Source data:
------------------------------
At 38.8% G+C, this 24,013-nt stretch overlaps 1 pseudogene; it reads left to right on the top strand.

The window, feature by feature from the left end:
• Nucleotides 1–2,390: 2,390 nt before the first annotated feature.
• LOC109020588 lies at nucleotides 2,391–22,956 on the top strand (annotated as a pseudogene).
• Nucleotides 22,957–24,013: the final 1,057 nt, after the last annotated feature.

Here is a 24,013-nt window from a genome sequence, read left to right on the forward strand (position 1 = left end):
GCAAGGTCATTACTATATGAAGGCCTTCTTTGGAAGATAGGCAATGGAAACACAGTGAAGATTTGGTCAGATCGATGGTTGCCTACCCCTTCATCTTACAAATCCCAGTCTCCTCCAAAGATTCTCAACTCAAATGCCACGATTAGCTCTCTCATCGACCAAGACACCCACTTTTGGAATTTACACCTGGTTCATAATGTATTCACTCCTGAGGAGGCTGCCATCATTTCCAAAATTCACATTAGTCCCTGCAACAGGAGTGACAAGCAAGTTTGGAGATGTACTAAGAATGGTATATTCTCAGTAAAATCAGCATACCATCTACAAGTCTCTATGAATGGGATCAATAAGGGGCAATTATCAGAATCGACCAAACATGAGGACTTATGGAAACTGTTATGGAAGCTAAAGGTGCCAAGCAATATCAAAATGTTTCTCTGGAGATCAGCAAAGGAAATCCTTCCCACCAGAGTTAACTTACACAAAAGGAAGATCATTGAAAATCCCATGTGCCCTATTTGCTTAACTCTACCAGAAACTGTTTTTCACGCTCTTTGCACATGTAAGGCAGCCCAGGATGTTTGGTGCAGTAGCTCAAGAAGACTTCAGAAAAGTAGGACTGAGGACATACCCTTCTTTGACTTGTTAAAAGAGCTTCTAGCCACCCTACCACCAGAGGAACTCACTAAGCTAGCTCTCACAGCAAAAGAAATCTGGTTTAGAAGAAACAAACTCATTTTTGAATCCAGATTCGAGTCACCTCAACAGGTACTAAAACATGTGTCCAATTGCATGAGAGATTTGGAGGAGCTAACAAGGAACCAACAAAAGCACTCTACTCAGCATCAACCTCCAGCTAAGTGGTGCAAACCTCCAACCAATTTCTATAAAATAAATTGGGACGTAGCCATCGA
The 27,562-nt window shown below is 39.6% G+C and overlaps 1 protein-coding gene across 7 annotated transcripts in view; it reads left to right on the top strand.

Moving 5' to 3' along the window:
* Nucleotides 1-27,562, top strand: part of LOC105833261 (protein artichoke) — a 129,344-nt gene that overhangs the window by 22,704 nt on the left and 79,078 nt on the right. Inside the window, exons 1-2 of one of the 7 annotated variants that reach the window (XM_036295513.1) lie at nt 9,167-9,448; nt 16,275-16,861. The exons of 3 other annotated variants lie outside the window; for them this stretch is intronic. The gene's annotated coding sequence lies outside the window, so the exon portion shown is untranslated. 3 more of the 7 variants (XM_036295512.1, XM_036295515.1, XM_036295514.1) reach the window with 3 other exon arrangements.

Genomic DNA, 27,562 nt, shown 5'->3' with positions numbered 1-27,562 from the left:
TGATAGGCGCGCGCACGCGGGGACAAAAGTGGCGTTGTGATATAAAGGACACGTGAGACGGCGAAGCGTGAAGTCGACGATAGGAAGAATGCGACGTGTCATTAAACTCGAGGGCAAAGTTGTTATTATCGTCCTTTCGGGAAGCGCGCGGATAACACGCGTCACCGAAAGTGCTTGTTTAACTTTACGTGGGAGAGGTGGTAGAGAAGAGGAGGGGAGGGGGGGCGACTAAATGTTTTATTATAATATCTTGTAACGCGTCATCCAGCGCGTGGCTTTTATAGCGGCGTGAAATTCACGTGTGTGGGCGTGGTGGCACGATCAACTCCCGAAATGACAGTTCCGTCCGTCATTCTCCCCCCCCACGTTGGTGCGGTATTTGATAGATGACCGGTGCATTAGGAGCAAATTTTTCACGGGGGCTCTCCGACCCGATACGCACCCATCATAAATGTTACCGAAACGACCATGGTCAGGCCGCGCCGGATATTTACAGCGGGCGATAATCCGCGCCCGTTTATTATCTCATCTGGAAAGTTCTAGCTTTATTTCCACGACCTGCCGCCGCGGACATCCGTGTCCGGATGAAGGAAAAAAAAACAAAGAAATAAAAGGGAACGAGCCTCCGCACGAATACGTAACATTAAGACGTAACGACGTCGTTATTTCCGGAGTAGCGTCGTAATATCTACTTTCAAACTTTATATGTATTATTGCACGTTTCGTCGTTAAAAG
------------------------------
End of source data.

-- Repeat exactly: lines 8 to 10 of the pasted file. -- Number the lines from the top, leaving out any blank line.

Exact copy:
The 27,562-nt window shown below is 39.6% G+C and overlaps 1 protein-coding gene across 7 annotated transcripts in view; it reads left to right on the top strand.

Moving 5' to 3' along the window:
* Nucleotides 1-27,562, top strand: part of LOC105833261 (protein artichoke) — a 129,344-nt gene that overhangs the window by 22,704 nt on the left and 79,078 nt on the right. Inside the window, exons 1-2 of one of the 7 annotated variants that reach the window (XM_036295513.1) lie at nt 9,167-9,448; nt 16,275-16,861. The exons of 3 other annotated variants lie outside the window; for them this stretch is intronic. The gene's annotated coding sequence lies outside the window, so the exon portion shown is untranslated. 3 more of the 7 variants (XM_036295512.1, XM_036295515.1, XM_036295514.1) reach the window with 3 other exon arrangements.